London, Sept 8 : A new book by American psychotherapist Gary Neuman has created an uproar in Britain and America, as it blames wives for their cheating husbands.
Statistics have suggested that nearly half of all American husbands have had affairs, to which 68 per cent never admit, or only do so when confronted with the evidence.
Neuman's book advocates the role of a conventional and subservient wife, urging them to forgive their wayward husbands, never refuse sex, embrace his hobbies, and show excitement at his achievements in the workplace.
Another book 'Save The Males: Why Men Matter, Why Women Should Care' by a US writer Kathleen Parker had caused a hullabaloo, where she said that feminism has "neutered" men and robbed them of their "noble, protective role in society".
Even the typical Fifties image of a housewife doting on her husband fails to guarantee a happy married life.
Denise Knowles of relationship counsellors Relate believes it is vital not to judge or condemn women who are able and who choose to stay at home and care for their children full-time.
She said that husbands in such marriages are just as likely to stray.
There needs to be equality for a relationship to work," the Daily Express quoted Knowles as saying.
"One partner must not feel subordinate to the other. If a couple have decided together that one or other should stay at home, fine, but if a woman opts to pander to her man in order to keep him and prevent him from leaving, through fear, in other words, it is not a healthy marriage," she added.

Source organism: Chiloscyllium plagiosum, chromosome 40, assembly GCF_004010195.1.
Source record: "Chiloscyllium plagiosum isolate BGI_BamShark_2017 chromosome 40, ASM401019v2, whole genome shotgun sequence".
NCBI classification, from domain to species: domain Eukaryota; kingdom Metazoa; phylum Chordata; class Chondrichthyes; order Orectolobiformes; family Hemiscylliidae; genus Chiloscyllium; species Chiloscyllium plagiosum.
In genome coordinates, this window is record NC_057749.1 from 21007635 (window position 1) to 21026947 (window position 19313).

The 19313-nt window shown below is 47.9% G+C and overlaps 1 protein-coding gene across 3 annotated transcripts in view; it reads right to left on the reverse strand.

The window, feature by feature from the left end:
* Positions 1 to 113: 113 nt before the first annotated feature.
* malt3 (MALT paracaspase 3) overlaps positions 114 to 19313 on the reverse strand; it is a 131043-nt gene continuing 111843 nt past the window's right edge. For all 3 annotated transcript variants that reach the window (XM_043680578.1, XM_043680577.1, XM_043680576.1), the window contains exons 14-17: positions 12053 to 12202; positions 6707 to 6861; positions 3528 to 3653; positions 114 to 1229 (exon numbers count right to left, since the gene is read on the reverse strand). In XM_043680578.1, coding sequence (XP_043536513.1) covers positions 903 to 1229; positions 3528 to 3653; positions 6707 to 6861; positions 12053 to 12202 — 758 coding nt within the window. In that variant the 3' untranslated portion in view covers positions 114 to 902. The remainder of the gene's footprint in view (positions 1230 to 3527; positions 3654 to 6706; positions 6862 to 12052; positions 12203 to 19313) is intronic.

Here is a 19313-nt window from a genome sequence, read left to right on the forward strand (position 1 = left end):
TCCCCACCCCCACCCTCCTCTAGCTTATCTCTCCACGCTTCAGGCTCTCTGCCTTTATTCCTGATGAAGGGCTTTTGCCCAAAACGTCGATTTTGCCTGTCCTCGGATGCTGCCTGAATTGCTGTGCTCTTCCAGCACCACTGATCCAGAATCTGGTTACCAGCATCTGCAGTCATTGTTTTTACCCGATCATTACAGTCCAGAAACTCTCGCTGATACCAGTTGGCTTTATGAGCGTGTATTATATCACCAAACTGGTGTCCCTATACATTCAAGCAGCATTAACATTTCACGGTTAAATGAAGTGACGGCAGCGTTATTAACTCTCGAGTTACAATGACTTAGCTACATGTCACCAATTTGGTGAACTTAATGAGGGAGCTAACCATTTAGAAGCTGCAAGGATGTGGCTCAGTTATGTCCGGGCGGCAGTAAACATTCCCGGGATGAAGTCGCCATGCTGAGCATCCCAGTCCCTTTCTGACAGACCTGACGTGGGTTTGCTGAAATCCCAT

She is very concerned by the fantasy "Stepford Wife" stance Neuman praises.
"We live in a world in which everyone has rights and needs. There has to be mutual respect to make a marriage. What Neuman is telling us may be a reason for break-ups, it's not the solution," said Knowles.
"It's missing the point, too," scoffs geneticist and mother Rebecca Oakey, married to a virology professor. "The implication is that women who work do not want to do these things for their men but we do!
"I'm in a relationship with a man who cares passionately about his work and who needs to be married to a woman who can talk about it on his level. If I couldn't do that life would be awful for him.
"We enjoy all the discussion and our mutual interest in science, academia, university life, but it could be anything. A successful marriage depends on being 'on the same page' as your partner. If you have that as your bond, everything else falls into place," she added.